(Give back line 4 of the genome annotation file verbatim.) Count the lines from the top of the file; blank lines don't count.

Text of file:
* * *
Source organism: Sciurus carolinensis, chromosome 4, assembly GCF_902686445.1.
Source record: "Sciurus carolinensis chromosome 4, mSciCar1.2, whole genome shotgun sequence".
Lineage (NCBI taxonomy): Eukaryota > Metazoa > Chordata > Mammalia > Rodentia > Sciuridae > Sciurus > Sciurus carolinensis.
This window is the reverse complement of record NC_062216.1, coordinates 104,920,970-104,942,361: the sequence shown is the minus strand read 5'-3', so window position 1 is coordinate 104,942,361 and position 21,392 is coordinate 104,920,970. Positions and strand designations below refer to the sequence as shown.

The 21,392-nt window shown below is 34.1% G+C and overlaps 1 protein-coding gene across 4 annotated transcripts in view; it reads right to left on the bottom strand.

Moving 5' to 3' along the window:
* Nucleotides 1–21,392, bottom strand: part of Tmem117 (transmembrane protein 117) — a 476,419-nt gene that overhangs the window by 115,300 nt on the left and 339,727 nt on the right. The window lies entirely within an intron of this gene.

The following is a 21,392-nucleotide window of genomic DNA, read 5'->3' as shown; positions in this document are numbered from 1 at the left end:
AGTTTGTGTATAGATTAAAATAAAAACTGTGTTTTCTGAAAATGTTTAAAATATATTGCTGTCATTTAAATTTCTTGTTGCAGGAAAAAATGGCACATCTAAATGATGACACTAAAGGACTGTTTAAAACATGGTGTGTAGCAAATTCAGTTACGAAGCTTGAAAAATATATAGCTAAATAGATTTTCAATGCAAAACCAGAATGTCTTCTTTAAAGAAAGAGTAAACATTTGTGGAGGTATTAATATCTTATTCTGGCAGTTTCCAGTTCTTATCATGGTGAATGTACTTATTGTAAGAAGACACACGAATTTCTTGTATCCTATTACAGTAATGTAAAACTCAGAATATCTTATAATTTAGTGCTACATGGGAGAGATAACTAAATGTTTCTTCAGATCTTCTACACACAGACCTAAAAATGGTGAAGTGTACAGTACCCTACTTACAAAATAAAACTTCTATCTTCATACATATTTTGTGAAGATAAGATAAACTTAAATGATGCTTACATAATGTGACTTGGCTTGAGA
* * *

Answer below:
This window is the reverse complement of record NC_062216.1, coordinates 104,920,970-104,942,361: the sequence shown is the minus strand read 5'-3', so window position 1 is coordinate 104,942,361 and position 21,392 is coordinate 104,920,970. Positions and strand designations below refer to the sequence as shown.